Tiji Festival in Mustang: Sacred Dances and Royal Ceremonies

- through Henry Oudin

Published on

The Mustang is part of my imagination and my childhood reading. This is a small region of the Himalayas that is currently in Nepal, but was long part of Tibet.

Michel Peissel, an ethnologist, writer and pioneer of little-visited Tibetan regions, stayed there in the 60s and was one of the first French people to enter. In his book Mustang, forbidden Tibetan kingdom, he recounts the presence of Tibetan Khampa warriors, who, faced with the Chinese invasion, took refuge in the region in order to organize a resistance there which was for a time supported by the United States.

Since then, this forbidden kingdom has become accessible by means of a special permit. After spending twenty years surveying Himalayas, I finally have the chance to go there to attend an annual monastic ceremony called “Tiji”.

The days of hiking to reach the small fortified city of “Lo Manthang” make me discover a fairly authentic Tibetan culture and mineral, desert, colorful landscapes of rare beauty. The many still mysterious caves as well as the villages and their monasteries punctuate this approach to the capital of the ancient Tibetan kingdom founded by Ame Pal in the XNUMXth century.

A giant Guru Rinpoche "thangka"

Arriving in Lo Manthang one evening in May, I take myself for a pilgrim or a merchant from the Middle Ages, who, after weeks, even months of travel, discovers a city full of promise. The peasants bring in their goats and sheep through the only city gate which is surrounded by a rampart. The royal palace overlooks the bustling central square. I enter it, driven by curiosity and enthusiastic about the idea of ​​meeting great people. I pass Tibetan mastiffs with sharp fangs, drooling in their mouths and haggard eyes, then I reach a courtyard that distributes several rooms. They kindly invite me to come and have tea in the kitchen with the king himself. He is no longer young. He explains to me that he came by helicopter from Kathmandu, where he resides in the winter, in order to attend and especially to participate in the Tiji ceremony. This is an opportunity for all his "ministers", let's say the elected officials of each village, to report their grievances to him.

“Thinking about it, I think maybe there have been more changes in the valley in the last fifty years than in the last five centuries. »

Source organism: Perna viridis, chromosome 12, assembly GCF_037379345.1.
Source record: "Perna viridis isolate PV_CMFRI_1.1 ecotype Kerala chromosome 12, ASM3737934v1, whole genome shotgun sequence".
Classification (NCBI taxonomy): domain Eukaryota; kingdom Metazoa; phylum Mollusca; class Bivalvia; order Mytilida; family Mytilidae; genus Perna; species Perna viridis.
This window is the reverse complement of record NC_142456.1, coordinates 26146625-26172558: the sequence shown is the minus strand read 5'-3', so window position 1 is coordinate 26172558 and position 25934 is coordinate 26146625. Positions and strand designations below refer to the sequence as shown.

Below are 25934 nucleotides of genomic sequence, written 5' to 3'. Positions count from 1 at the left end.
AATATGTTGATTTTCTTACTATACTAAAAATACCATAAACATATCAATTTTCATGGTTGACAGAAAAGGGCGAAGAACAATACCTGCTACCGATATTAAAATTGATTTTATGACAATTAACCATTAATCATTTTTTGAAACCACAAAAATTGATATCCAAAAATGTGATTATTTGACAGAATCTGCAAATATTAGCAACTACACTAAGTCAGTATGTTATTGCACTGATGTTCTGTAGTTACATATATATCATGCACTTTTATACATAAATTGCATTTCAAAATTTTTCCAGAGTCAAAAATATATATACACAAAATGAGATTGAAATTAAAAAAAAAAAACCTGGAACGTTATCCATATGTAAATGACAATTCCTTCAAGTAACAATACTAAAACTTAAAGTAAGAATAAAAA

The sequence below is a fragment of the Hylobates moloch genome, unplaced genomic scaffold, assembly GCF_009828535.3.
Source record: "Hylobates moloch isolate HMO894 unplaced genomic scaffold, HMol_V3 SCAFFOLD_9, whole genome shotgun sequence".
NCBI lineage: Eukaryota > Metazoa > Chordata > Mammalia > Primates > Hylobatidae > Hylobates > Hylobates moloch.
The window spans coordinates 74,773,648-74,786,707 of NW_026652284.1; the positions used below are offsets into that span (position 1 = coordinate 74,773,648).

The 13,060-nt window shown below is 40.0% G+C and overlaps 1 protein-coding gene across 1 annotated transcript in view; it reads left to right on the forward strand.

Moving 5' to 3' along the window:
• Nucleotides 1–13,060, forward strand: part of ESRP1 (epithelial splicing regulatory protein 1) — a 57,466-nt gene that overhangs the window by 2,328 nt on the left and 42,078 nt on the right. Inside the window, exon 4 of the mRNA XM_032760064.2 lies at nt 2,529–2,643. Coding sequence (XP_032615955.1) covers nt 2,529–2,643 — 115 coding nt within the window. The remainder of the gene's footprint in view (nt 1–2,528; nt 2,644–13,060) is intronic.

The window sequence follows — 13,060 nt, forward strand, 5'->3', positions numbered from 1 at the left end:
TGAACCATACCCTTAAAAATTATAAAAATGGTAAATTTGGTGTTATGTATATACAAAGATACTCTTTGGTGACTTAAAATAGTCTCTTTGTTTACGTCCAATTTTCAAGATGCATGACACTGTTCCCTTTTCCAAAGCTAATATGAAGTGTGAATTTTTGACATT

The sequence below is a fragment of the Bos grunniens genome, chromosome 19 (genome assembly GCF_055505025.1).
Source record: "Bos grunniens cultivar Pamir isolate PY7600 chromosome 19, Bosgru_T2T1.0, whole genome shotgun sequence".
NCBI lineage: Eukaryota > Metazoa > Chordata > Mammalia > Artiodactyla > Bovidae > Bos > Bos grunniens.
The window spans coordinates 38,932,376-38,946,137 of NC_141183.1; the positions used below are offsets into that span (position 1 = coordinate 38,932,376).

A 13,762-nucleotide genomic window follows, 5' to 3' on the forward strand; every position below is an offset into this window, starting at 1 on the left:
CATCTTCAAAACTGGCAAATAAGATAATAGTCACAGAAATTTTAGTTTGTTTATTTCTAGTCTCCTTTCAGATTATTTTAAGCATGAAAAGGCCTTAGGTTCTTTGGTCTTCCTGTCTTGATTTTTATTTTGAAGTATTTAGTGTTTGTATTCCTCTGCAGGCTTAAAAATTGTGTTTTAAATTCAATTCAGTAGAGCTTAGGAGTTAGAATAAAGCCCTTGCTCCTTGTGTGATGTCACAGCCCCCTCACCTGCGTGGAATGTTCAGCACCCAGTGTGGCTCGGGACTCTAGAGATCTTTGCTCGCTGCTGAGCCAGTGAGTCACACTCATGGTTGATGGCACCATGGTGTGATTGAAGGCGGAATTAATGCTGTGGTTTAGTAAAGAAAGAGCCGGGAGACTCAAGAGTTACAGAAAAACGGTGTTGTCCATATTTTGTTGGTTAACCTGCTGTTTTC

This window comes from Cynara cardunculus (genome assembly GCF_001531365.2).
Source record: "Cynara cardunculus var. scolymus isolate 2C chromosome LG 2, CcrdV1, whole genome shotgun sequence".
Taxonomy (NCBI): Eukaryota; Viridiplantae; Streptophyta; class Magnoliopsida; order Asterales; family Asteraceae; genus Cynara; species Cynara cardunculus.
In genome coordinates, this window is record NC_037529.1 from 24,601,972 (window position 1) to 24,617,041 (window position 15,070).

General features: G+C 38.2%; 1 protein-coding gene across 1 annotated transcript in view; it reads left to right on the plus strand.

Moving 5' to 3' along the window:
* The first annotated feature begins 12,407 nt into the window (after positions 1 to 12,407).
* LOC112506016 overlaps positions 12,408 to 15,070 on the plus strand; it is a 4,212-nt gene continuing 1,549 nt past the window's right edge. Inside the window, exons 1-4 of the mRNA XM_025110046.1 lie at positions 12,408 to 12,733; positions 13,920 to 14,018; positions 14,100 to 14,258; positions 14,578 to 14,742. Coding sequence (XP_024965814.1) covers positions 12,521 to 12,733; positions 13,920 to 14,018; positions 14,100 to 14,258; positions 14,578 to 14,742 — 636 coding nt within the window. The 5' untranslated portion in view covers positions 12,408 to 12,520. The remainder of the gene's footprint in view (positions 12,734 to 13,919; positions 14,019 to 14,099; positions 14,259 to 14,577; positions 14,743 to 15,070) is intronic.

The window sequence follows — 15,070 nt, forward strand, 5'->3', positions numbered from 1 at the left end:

The next day, in the main square, a giant "thangka" of Guru Rinpoche (1) is unrolled, while the monks dance dressed in brocade robes and masks, most of them with angry faces.

The king and his ministers are present in the front row. Trumpets and drums resound. Foreigners have cameras in their hands. The monks have the smartphone in their hand, or not far away if the latter is busy. “The moment”, which took years to be recounted in an ethnology book, is today relayed live by the protagonists themselves. The third day of the festivities is full of surprises. First, the procession of monks and nobles leaves the fortified city in order to ritually sacrifice the demons. After the arrows fired by the master of the dance, called "Tsowo", the arquebuses are out. The participants are not proud in front of so much noise and smoke with the smell of gunpowder. A mystical mist emerges. Everyone then goes up to the terrace of the royal palace to close the festivities in an intimate and private way. How did I get in there? I still wonder. At this precise moment, while the king, his son the prince, his ministers and the high religious dignitaries are officiating, I again take myself for this pilgrim or this merchant, who, 500 years ago, witnessed the most beautiful spectacle of his life.

Since this trip, a road now makes it possible to reach the altiport of Jomosom in Lo Manthang in one day, and the king left this world. Thinking about it, I think that maybe there have been more changes in the valley in the last fifty years than in the last five centuries. Impermanence, once again, rears its ugly head, as if to remind me that everything that seems certain (job, spouse, family, friendship, etc.) never really is.

photo of author

Henry Oudin

Henry Oudin is a Buddhist scholar, spiritual adventurer and journalist. He is a passionate seeker of the depths of Buddhist wisdom, and travels regularly to learn more about Buddhism and spiritual cultures. By sharing his knowledge and life experiences on Buddhist News, Henry hopes to inspire others to embrace more spiritual and mindful ways of living.

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